The lifters on the 5.7L are located beneath the intake manifold.  So the valve covers, intake manifold, distributor, and heads must be removed to access the lifters.  This is a good time to check for other problems and refurbish the heads.  This is basically known as an upper engine rebuild.  The engine does not have to be removed.  I didn’t do it, but I probably should have.  Here are some pics for reference.    Please note that for the distributor pic the engine is in TDC (top dead center).  This means that the number 1 piston is all the way up and in firing position.  Also, when removing the distributor, it is normal to see it rotate a good 45 degrees counterclockwise on it’s way up.  The same must be reversed when it is installed.  This is due to the fact that the gear at the end of the distributor is a helical gear.


Apr 15 2011

Finding Cacita

When most people in Miami think of hunting, they think of driving to a hunt club, lease, or outfitter in North Florida, Georgia, etc.

Not me. I was taken as a young lad down Tamiami trail mainly into Loop Unit for the first time about 14 years ago. I remember telling my dad, “there’s no way that there are deer in here”. And about 30 minutes later, heard a big splashing follows by trotting away. I was hooked.

I remember one day while sloshing through we found a trail which led to a camp. Complete with two bunk beds. There were subtrails leadin to a swamp, a hammock, etc. There were welded tree stands about 60 feet up on dead trees. This was obviously a hunting camp used for years, when vehicles were allowed to roam the loop.

This place was only 1.5 miles in, but it was the longest hike through swamp and cypress to get there. It was our own secret spot, which someone else had abandoned. I ad seen deer there while camping and hunting, but we never caught one. We always wondered how we were going to drag a buck out of here, but never got the chance.

One day, while scouting, we found about 12 different tirds in about a 10ft x 10ft area. There were thick, and smelly, and looked like human feces, soft in the shape of a big Hershey kiss. I apologize for being so detailed, but to this day am unable to identify the animal that did that. Our best guess was bears. And that’s when the place got it’s name…Cacita. Pronounced cah-cay-ta in English. It’s a nickname for caca.

So now, 10 years since going Cacita, having the coordinates, I wanted to go back and check it out. A previous expedition last year led to lots of fallen trees and no sign of the trail, which was blazed pink (or faded hunter orange). I tried follow te coordinates, but ran out of water, and rain was creeping up.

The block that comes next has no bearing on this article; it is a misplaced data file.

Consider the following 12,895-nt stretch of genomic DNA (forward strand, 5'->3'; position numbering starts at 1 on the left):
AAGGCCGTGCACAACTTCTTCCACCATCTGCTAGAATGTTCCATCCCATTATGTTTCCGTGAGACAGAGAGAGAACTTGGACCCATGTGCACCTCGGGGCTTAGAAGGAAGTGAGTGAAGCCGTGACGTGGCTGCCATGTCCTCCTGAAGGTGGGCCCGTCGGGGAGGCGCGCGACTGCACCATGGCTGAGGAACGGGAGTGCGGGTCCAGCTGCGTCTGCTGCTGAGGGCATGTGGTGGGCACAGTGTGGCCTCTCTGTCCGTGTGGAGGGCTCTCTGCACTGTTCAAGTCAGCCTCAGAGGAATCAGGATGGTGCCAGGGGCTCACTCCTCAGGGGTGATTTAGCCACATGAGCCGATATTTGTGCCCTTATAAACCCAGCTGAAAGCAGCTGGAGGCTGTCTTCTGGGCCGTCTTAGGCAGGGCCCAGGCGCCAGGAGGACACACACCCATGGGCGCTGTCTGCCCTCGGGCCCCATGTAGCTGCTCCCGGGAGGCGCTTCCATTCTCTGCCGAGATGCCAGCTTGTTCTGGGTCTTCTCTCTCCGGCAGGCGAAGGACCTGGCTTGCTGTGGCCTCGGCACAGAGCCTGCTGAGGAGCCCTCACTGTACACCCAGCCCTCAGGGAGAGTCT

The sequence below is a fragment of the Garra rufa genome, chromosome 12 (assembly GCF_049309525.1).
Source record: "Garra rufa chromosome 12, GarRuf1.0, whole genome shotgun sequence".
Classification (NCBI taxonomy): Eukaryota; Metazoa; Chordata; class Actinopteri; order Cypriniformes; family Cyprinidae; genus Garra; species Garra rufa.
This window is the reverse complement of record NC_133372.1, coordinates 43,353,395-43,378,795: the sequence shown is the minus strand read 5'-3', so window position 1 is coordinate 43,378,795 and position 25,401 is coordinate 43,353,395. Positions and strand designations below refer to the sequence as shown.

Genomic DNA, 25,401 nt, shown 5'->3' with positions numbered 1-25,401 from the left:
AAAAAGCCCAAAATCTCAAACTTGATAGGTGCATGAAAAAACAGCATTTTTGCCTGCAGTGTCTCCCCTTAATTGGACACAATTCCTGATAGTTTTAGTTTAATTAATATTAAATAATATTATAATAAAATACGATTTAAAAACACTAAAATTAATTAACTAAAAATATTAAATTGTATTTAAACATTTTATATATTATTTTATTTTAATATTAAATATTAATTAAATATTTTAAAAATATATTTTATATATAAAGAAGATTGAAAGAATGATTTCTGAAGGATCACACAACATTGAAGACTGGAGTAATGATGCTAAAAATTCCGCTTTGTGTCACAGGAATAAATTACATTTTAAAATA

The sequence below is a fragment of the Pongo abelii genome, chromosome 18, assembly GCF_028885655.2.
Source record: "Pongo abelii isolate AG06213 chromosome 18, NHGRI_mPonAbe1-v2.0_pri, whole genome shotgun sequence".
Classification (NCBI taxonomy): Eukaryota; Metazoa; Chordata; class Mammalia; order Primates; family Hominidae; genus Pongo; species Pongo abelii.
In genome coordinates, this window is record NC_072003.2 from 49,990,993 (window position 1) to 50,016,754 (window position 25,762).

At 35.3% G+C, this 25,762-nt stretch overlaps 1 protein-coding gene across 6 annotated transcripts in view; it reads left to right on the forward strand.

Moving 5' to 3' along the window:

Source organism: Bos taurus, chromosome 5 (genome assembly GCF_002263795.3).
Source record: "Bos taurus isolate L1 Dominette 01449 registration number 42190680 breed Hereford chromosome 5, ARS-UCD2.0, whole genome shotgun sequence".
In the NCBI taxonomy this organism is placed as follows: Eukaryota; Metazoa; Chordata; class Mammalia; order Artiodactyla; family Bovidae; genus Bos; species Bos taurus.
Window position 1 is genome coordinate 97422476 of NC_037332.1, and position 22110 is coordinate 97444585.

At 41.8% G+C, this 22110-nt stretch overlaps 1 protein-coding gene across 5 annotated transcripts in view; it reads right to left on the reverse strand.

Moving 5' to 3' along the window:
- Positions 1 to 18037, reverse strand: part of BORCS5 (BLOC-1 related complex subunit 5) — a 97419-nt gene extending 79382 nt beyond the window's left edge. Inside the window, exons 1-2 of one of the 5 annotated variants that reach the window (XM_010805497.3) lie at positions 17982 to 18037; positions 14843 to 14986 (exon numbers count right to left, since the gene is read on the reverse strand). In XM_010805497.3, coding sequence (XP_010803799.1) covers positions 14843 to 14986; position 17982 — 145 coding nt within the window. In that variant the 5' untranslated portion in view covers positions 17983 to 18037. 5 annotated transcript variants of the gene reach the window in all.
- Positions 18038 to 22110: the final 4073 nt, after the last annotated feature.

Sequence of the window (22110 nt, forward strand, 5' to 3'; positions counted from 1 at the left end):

So last weekend, I was able to recruit a buddy who was facinated with tales of this mystical place, and a scouting expedition was planned. We loaded up on water, got to the edge of a hammock, and pointed straight for the coordinates. After 5 hours of sun, green briar, fallen trees, and the thickest brush I’ve ever had to machete through, to travel about a mile, I saw a shotgun shell on the floor (Sign of human!!!). Follow by a single spray marking. We rested, and then looked for more markings….nothing.

Nothing but thick brush in evey direction, I may conclude that in 10 years, the Everglades has fully devoured Cacita. And it can only be found in my childhood memories, and those of my father. I may try again to find those bunk beds, but not in the near future.


Apr 15 2011

Aquaponics in the Yard Week 10

About the Aquaponics. This is about the time where I move on to something else. Lately it’s been hiking and engineering mainly. But to touch base on the Aquaponics subject.

I threw a few dozen feeders in the tank which died over a period of 3 weeks again. Instead of removng them, I left them in there, to make the wate super nutrite-rich for the plants. The green pepper seemed to be the only one to enjoy it.

At this pont, the only plants that I can call success with this deep water nutrient technique was the cilantro and definitely the mint, which seem to so well in any system for that matter.

The lettuce was also a success. I am going to change the system now. I plan to plug the current drain, and begin to drain the PVC lower. Thus creating a nutrient film this time.

I may also use a timer versus the constant flowing system. I beliee this will make the strawberries happier and reduce rotting.

So next on the menu,
Drill a hole to drain the system almost completely. Put a timer. Increase the oxygen pump. Change the fish to oscars (while giving away the Koi).


Apr 15 2011

Human Mammal, Human Hunter – Attenborough – Life of Mammals –

What a hunt.

 


Apr 3 2011

Tiny Planet Photomerge

http://bakerjake.deviantart.com/art/Tiny-Planets-Tutorial-80653688